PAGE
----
The Do’s and Don’ts of Travelling in Burma / Myanmar

  • Do say “Mingalarbar” when meeting someone, use  “U” in front of men names and “Daw” in front of women names;
  • Do let the oldest be served first;
  • Do offer articles with both hands and keep both feet on the ground;
  • Do bend slightly in front of the elders;
  • Do dress and act decently, speak slowly and clearly;
  • Do ask permission before taking photographs;
  • Don’t touch anybody’s head; Don’t touch women;
  • Don’t point a finger straight in the face;
  • Don’t step over any part of the person;
  • Don’t go where you are advised not to go;
  • Don’t traffic, handle, or use narcotic drugs;
  • When entering pagodas or monasteries, wear decent clothes (no shorts, bare shoulders or chests) and take off your shoes;
  • Don’t sit with your back towards Buddha’s image;
  • Show respect to monks, novices and nuns, don’t offer to shake hands, a woman should not touch a monk, don’t step on a monk’s shadow;

Don’t handle Buddha images or sacred objects with disrespect or keep them in inappropriate places (on the floor for example)

Typical Character

  • Friendly, helpful, honest, but proud.
  • Treat everyone with respect and you will be respected.


  • When addressing people, don’t leave out U (which stand for Mr) or Daw (which stand for Ms/Mrs)
  • Speak slowly and clearly.


  • Not always necessary to shake hands.
  • Don’t hug or kiss in public.
  • Don’t touch any adult on the head.
  • Don’t step over any part of a person, as it is considered rude.
  • Accept or give things with your right hand.
  • In Myanmar, unlike the Indian continent, nodding mean YES, and shaking head means NO.


  • For hygiene reasons, eat only in decent restaurants.

When not available, always eat heated food.

  • Don’t eat food purchased from street vendors.
  • Don’t drink tap water.
  • Drink only bottled water and soft drinks that haven’t been opened yet.
  • Let the oldest be served first.
  • Chinese food is common and suggested.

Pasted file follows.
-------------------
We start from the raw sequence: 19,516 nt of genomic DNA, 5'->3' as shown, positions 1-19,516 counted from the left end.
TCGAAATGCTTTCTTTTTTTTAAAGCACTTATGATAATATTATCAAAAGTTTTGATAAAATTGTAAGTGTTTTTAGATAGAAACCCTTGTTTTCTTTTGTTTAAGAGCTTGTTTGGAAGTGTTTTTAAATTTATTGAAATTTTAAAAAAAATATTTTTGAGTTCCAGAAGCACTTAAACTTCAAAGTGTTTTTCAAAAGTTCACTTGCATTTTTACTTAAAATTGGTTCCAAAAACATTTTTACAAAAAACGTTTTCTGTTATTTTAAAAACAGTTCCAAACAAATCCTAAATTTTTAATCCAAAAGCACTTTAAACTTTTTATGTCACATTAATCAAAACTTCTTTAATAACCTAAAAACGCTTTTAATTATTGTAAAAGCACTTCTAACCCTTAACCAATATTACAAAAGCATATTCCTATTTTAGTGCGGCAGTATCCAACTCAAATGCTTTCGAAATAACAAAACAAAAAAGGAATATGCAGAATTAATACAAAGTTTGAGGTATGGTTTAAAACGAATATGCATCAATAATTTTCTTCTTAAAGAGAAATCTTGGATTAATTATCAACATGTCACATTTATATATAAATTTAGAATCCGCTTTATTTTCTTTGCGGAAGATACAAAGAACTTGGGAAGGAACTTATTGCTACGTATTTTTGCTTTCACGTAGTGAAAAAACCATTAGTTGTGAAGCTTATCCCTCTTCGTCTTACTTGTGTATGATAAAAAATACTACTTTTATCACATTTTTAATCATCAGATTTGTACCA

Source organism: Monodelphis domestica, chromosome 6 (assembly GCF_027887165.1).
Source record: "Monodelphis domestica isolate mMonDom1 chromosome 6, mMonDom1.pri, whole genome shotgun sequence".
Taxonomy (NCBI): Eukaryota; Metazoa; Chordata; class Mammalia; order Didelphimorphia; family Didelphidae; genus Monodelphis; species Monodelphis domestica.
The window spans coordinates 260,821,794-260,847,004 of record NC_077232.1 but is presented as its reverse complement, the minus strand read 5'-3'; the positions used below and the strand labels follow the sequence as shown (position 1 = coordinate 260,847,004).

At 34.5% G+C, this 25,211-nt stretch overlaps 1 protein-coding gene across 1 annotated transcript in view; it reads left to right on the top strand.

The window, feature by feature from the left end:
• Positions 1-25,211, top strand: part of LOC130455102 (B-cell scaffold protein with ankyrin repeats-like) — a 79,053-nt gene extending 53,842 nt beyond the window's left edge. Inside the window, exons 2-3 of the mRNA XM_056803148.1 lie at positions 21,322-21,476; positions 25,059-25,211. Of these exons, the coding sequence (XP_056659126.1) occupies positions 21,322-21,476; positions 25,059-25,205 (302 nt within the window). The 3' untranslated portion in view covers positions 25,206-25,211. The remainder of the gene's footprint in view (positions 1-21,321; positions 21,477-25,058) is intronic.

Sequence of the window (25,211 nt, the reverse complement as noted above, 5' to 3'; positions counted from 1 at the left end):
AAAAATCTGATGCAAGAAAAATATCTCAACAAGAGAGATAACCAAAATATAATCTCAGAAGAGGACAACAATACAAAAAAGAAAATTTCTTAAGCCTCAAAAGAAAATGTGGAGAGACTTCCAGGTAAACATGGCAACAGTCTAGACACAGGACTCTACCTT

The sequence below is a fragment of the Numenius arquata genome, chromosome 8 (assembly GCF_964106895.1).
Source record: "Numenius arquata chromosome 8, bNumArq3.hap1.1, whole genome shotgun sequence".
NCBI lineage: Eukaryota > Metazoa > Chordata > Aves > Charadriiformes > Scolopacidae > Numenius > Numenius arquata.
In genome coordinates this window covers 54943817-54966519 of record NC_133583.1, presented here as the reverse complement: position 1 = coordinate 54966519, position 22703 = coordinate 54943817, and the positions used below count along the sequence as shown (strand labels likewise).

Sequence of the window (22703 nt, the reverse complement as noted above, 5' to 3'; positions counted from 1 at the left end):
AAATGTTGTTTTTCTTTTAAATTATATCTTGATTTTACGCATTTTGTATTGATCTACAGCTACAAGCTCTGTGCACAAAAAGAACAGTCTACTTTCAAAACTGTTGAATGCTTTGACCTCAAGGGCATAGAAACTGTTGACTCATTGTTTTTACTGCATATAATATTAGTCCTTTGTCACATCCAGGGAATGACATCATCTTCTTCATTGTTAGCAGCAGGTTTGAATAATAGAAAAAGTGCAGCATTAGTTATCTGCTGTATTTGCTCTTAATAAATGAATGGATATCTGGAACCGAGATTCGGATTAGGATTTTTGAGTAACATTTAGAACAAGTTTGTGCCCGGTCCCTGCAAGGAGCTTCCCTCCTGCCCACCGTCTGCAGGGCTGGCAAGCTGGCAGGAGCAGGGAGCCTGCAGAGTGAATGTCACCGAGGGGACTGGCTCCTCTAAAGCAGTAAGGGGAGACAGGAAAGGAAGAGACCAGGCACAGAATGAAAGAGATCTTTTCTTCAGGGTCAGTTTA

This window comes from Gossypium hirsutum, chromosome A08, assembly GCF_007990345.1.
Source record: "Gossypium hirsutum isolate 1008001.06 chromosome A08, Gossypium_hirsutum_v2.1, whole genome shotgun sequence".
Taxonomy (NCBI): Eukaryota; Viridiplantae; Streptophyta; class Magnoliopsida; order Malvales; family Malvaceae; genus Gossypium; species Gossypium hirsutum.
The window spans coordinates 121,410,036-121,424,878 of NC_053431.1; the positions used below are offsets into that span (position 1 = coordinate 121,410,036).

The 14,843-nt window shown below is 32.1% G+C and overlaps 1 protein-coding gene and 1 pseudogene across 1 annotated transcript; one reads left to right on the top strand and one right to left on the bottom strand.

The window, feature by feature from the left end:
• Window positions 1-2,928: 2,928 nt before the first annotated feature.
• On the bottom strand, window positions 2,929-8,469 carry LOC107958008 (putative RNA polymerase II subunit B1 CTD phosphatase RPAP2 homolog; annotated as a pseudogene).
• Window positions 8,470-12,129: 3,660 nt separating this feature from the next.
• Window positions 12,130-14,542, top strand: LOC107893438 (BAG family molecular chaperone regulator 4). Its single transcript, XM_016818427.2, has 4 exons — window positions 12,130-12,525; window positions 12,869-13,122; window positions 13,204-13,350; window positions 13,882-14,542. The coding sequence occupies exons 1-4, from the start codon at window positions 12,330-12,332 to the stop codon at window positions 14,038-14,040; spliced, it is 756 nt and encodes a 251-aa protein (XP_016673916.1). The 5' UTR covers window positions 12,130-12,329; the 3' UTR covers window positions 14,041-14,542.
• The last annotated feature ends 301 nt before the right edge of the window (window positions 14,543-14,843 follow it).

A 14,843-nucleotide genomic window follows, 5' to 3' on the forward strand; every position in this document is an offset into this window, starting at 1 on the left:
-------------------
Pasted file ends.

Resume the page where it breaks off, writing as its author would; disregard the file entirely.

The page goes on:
• Myanmar food are often complained as ‘oily’.
  • To try good Myanmar food, go to decent restaurants in Yangon area, where they cook Myanmar food according to international standards.


  • When buying gems, sculptures, or any expensive souvenir, make sure it comes with an export permit.
  • Buy arts from authorized dealers only and get a certified receipt.


  • Don’t leave expensive items in your room. Use safe deposit box.
  • Beware of cheats, swindlers, imposters.


  • Stay away from narcotic drugs.
  • Carry some medicines for diarrhea.
  • If sick, don’t worry. All doctors are English literate.
  • Health insurance is not available


  • Accept that facilities may not be the best.
  • On trains, keep windows shut.
  • Speed or distance descriptions are in miles, not kilometers.
  • Carry toilet paper in your bag.


  • Most Myanmar do not wear shoes in their homes. Take off when visiting.

Moving About

  • Don’t jay walk. Watch where you walk and what you step on.
  • If driving, city speed limit is 30 mph. Drive on the right side.


  • At religious places, remove footwear, but to remove headwear is not necessary.
  • Avoid shouting or laughing.
  • Avoid being a nuisance when taking photographs.
  • Tread Buddha images with respect.
  • Tuck away your feet. Don’t point it toward the pagoda or a monk.
  • Don’t play loud music in these areas. Note that Buddhist monks are not allowed to listen to music.
  • Do not put Buddha statues or images on the floor or somewhere inappropriate.
  • Don’t touch sacred objects with disrespect. Hold them in your right- hand, or with both hands.
  • Leave a donation when possible.
  • Show respect to monks, nuns, and novices (even if they are children).
  • Don’t offer your hand to shake hands with a monk.
  • Sit lower than a monk and elders.
  • Don’t offer food to a monk, nun, or a novice after noon time.
  • A woman should not touch a monk.

(Originally published under